Green Top 10 – October 2022

Green Top 10 – October 2022. Latest news about sustainability, green initiatives, renewable energy, conscious investments and acquisitions, climate actions and many more. Read more about Oracle, Amazon, Amazon and Google.

Dilara ÇankayaContent Editor

October 5, 2022
5min read

1. HSBC hires Justin Wu as Asia-Pacific co-head of climate change – memo

HSBC has hired Justin Wu as its first co-head of climate change Asia Pacific to lead the development and implementation of the bank’s sustainability strategy in the region. Wu joins HSBC from Bloomberg New Energy Finance, where he was the Asia Pacific regional managing director. The hire is the latest in a series for the Asia-focused lender as it looks to build a ‘Sustainability Centre of Excellence’ to help the bank and its clients manage the global transition to a low-carbon economy.

Source: Reuters


2. Selfridges wants half of transactions to be resale, repair, rental or refills by 2030

Andrew Keith, the managing director of the department store group, said its “Reselfridges” initiative aimed to change the way that people shop and would form the “backbone of the business”, making up 45% of transactions in future. He set a deadline of 2030 to reach that target. Last year, the retailer increased sales of secondhand items by 240% to 17,771 pieces and facilitated 28,000 repairs, more than a third of which were pairs of trainers. It also rented out more than 2,000 items to customers and sold more than 8,000 refills.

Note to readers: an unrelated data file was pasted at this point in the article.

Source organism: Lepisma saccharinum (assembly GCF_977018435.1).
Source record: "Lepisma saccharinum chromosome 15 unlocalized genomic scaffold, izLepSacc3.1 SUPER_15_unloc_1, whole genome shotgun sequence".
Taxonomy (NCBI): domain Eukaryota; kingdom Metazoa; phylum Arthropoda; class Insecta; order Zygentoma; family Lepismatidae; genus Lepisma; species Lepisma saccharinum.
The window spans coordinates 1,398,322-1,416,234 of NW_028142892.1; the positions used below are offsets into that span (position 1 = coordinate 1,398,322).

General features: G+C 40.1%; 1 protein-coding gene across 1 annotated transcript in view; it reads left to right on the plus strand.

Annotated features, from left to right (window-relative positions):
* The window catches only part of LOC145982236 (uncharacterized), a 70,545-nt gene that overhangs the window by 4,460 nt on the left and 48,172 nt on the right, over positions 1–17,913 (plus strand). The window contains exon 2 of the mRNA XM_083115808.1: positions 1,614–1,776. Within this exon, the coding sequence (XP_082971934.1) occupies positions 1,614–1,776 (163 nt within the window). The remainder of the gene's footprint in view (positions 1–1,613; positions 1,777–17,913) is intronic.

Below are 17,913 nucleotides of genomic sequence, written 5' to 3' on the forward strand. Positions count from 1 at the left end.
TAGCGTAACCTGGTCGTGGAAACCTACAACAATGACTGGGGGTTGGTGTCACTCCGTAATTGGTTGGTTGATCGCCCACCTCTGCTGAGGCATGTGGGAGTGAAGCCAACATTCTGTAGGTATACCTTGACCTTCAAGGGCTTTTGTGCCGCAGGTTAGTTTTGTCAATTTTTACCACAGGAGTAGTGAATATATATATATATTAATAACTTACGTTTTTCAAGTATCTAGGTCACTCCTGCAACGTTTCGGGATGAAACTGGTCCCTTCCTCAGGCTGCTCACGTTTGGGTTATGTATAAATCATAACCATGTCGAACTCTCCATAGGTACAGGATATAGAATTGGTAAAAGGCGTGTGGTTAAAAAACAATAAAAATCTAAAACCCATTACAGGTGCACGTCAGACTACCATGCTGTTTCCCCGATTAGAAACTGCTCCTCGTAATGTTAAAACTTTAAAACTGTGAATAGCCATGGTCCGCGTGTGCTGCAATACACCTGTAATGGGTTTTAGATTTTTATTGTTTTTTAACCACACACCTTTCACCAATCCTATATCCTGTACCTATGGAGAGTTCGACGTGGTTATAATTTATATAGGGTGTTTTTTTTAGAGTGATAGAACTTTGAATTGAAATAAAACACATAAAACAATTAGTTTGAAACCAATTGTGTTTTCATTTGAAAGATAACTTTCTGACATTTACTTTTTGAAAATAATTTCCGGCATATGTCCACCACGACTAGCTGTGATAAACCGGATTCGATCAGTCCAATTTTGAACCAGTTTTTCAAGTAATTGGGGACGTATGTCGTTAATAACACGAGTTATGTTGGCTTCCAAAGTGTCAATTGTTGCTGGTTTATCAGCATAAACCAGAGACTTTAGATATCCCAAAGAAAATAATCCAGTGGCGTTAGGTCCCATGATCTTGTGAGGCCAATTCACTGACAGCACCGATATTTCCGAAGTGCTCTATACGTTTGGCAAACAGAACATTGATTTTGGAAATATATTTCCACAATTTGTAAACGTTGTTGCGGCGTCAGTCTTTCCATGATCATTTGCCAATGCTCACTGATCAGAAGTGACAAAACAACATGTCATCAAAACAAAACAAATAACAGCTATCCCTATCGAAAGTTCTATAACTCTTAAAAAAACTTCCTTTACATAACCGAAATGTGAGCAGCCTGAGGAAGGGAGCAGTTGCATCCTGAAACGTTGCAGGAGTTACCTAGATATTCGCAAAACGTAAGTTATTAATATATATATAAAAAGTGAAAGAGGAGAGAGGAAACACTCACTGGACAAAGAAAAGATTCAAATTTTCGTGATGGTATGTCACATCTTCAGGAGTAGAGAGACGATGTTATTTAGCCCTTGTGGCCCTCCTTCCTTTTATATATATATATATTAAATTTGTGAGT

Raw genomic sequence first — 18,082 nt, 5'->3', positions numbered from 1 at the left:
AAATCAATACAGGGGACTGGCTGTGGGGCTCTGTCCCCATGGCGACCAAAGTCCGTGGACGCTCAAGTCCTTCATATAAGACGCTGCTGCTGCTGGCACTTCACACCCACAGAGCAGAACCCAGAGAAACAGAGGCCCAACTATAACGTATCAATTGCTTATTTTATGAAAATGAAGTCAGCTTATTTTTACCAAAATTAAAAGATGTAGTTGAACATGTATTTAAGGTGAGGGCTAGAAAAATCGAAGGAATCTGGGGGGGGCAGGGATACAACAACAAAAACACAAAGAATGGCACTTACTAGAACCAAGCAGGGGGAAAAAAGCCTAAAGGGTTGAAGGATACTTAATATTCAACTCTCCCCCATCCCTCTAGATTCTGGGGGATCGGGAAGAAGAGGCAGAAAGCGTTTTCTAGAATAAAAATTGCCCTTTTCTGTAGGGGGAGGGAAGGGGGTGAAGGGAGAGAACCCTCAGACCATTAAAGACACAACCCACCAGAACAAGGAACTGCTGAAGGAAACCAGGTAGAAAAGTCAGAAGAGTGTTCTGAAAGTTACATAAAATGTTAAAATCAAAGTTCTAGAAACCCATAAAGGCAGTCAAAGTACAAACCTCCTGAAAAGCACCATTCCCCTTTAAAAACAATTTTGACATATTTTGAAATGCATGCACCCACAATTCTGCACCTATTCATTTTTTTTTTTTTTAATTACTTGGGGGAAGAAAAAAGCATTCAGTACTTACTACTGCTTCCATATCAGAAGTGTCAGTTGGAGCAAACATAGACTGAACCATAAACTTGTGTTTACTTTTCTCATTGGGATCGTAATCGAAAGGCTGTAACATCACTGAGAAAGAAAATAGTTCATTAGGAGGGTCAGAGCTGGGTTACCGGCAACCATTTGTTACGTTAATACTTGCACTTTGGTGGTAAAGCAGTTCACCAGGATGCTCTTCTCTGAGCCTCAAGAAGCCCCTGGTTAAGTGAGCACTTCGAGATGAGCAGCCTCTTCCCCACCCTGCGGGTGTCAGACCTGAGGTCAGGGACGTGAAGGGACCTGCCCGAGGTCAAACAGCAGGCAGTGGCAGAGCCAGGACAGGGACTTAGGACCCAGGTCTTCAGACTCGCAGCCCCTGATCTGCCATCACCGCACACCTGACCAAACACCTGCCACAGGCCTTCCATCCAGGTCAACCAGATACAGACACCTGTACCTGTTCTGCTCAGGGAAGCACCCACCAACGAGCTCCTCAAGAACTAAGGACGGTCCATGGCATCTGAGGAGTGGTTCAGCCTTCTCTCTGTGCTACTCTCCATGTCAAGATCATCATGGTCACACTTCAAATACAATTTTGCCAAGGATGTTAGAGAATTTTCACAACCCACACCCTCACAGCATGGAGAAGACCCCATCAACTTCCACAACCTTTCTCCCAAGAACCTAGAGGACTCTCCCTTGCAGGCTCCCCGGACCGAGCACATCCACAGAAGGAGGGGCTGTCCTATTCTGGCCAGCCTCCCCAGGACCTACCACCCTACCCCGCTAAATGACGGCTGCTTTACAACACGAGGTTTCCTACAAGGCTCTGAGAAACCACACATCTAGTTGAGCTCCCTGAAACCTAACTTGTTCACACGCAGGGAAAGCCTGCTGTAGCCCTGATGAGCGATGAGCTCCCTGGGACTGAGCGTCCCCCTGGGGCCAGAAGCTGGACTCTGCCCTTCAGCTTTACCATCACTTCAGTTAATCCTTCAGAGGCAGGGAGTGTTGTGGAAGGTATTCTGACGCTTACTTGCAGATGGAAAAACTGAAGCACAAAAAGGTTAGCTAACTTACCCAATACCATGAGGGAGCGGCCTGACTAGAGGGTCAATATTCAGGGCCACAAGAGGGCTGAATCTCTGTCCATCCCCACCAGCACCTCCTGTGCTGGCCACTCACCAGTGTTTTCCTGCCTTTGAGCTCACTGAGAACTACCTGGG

Source: The Guardian 


3. Patagonia’s billionaire owner gives away company to fight climate crisis

After turning his passion for rock climbing into one of the world’s most successful sportswear brands, Patagonia founder Yvon Chouinard and his family donated 2% of all stock and all decision-making authority to a trust, which will oversee the Patagonia’s mission and values. The other 98% of the company’s stock will go to a non-profit called the Holdfast Collective, which “will use every dollar received to fight the environmental crisis, protect nature and biodiversity, and support thriving communities, as quickly as possible”, according to the statement. Each year, the money Patagonia makes after reinvesting in the business will be distributed to the non-profit to help fight the environmental crisis.

Source: The Guardian


4. Nepal has nearly tripled its wild tiger population since 2009

Nepal’s National Tiger and Prey Survey 2022 found there are now 355 wild tigers in the country, a 190% increase since 2009. Ginette Hemley, senior vice president for wildlife conservation at the World Wildlife Fund-US, said: “Tigers in Nepal and everywhere else that they live in Asia, about 10 countries, were on a steady decline because of two key reasons. The most immediate reason was poaching for the illegal animal trade. The second reason was loss of habitat.”

Source: CNN

5. Samsung to Invest $5 Billion Under Plan to Tame Emissions